83, whose scholarly writings on myths inspired the "Star Wars" film trilogy and who taught at Sarah Lawrence University for more than 30 years, died Oct. 30 in Honolulu. The cause of death was not reported.

His best-known book is "Hero of a Thousand Faces," which focuses on the mythology of heroism as a means of discovering the heart of a culture. Film maker George Lucas credits the book as the inspiration for his "Star Wars." Mr. Campbell's other books include "The Inner Reaches of Outer Space," the four-volume "The Masks of God" and "The Way of the Animal Powers."


74, a past president of the International Astronomical Union and a former director of Kitt Peak National Observatory in Tucson, died Nov. 1 in Tucson. The cause of death was not reported.

He worked for the University of Michigan from 1938 to 1960, then joined the staff of the Smithsonian Astrophysical Observatory. From 1966 to 1971, he directed Harvard University's College Observatory. He then served as director of the Kitt Peak observatory until retiring in 1977.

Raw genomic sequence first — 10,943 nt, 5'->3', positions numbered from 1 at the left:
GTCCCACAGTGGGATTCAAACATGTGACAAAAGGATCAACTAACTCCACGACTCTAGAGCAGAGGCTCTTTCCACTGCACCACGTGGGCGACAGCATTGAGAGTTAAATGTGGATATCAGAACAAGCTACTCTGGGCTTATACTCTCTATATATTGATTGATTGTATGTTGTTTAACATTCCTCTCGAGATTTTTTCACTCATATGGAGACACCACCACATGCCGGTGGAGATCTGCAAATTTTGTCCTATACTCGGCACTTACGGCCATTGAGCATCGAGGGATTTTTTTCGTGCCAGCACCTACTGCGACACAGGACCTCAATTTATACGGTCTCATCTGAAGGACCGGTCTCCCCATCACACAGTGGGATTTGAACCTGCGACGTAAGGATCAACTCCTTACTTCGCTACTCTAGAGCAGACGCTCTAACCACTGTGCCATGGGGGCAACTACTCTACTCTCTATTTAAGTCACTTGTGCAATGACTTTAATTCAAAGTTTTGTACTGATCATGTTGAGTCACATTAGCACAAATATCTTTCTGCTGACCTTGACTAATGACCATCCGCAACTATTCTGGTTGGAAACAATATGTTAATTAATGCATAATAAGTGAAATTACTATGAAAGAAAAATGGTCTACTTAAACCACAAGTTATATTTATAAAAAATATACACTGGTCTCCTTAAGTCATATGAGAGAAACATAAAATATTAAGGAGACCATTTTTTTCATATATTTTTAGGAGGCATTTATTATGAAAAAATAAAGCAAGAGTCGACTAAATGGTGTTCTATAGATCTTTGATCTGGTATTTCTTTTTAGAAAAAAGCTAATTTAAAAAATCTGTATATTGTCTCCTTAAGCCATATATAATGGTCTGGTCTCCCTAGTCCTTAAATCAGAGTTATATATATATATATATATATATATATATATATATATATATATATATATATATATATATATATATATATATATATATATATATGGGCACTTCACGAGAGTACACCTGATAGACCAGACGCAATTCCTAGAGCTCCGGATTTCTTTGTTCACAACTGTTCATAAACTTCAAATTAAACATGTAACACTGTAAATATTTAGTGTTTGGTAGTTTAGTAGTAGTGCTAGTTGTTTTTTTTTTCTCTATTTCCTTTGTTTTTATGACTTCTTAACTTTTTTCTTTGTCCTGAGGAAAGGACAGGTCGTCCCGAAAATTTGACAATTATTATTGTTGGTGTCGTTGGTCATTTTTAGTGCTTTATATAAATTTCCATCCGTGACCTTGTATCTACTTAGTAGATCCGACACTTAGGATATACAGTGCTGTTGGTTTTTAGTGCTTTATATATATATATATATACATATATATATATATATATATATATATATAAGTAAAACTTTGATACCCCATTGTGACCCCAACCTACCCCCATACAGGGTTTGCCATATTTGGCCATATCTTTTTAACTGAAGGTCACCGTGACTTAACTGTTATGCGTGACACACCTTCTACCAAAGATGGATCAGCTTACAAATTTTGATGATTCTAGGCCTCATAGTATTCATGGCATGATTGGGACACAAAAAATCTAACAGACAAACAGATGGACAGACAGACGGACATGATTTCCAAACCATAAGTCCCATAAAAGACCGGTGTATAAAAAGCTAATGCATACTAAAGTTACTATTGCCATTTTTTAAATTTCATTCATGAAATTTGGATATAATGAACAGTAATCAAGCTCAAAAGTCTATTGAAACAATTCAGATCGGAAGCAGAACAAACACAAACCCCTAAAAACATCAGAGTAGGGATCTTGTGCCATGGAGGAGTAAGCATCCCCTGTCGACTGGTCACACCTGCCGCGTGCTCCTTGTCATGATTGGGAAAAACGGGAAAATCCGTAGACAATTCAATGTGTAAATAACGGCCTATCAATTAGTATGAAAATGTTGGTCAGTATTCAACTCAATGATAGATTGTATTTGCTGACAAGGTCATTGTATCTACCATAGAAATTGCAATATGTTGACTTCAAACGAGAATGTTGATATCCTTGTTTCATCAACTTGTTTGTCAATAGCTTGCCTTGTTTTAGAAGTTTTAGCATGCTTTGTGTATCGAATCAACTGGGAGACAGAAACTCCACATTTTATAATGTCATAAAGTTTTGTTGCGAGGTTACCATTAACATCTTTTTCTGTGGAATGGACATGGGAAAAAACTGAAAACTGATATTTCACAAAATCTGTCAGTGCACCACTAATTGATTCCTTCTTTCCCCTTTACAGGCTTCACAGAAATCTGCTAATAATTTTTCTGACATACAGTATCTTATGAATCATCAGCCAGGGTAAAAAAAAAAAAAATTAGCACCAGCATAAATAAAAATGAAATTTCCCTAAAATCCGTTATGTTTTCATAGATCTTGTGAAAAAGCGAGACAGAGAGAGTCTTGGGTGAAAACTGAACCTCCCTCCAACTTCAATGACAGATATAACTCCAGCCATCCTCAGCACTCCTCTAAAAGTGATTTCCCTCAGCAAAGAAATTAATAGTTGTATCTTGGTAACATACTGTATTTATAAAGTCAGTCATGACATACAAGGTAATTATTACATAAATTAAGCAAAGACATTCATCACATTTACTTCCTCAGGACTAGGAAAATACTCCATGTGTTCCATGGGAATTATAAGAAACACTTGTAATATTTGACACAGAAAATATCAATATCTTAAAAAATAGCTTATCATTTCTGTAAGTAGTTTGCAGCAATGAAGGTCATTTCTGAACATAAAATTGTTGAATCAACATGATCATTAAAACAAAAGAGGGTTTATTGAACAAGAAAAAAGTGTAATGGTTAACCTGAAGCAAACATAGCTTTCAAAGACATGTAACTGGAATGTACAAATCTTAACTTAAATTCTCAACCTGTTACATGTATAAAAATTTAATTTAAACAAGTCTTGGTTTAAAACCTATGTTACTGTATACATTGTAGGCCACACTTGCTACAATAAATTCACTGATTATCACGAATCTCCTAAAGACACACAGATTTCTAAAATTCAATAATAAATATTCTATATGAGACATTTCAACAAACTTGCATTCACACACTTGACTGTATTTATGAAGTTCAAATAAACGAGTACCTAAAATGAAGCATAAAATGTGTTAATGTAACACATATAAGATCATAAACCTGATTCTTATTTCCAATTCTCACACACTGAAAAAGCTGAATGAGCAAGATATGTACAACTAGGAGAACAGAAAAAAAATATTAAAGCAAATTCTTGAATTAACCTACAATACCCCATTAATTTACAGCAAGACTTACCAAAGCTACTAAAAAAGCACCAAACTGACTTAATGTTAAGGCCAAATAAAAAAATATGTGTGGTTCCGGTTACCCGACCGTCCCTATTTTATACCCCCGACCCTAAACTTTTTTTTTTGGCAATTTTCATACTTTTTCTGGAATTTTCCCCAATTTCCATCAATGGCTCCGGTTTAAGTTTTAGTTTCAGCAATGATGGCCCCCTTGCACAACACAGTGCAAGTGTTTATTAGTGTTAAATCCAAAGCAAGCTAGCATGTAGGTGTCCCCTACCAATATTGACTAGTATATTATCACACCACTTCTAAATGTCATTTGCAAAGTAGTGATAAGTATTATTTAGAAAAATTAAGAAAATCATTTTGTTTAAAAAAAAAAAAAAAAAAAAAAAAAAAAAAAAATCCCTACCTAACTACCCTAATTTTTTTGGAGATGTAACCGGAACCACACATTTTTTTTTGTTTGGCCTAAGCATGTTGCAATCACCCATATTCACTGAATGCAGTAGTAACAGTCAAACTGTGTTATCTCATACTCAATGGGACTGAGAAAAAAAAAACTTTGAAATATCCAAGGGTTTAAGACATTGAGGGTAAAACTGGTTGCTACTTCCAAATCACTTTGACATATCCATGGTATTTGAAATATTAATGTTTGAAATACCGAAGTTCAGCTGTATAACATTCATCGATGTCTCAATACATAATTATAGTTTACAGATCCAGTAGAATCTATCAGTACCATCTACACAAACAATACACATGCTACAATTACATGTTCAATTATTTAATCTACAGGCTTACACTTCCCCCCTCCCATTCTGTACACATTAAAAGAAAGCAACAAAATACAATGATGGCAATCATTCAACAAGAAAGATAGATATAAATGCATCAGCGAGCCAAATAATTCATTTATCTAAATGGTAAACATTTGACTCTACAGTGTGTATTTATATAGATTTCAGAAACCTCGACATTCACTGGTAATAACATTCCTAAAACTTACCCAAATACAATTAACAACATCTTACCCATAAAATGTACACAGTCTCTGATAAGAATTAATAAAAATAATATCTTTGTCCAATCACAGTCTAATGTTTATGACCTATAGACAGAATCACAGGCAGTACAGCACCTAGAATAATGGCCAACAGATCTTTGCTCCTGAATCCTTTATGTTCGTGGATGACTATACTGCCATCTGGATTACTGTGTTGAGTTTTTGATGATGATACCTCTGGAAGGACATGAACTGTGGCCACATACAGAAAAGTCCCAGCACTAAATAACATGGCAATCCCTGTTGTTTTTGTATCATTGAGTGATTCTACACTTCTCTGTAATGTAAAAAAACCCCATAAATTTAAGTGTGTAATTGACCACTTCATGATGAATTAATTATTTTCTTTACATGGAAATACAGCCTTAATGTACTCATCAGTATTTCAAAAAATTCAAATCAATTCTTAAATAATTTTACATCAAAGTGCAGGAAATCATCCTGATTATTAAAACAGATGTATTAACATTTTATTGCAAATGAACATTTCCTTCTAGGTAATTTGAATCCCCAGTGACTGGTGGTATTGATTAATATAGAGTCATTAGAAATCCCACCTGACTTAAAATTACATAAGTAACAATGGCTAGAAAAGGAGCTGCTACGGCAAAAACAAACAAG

82, a retired Yale University professor and one of the world's foremost authorities on the Italian poet Dante, who also was the author of "The Game: The Harvard-Yale Football Rivalry, 1875-1983," died Oct. 31 in Madison, Conn. The cause of death was not reported.

Dr. Bergin was born in New Haven, Conn. He earned his doctorate at Yale in 1929 and taught at Western Reserve University, New York State College for Teachers and Cornell University before returning to Yale in 1948. He retired in 1973.


78, an expert on the Spanish Civil War and honorary curator of the Spanish Archival Collection at the Hoover Institution at Stanford University, died Oct. 27 in Sunnyvale, Calif. The cause of death was not reported.

He was the author of "The Grand Camouflage," "The Spanish Revolution," and "The Spanish Civil War: Revolution and Counterrevolution." He had covered the Spanish Civil War as a United Press International correspondent. He lived in Mexico before coming to the United States in 1949.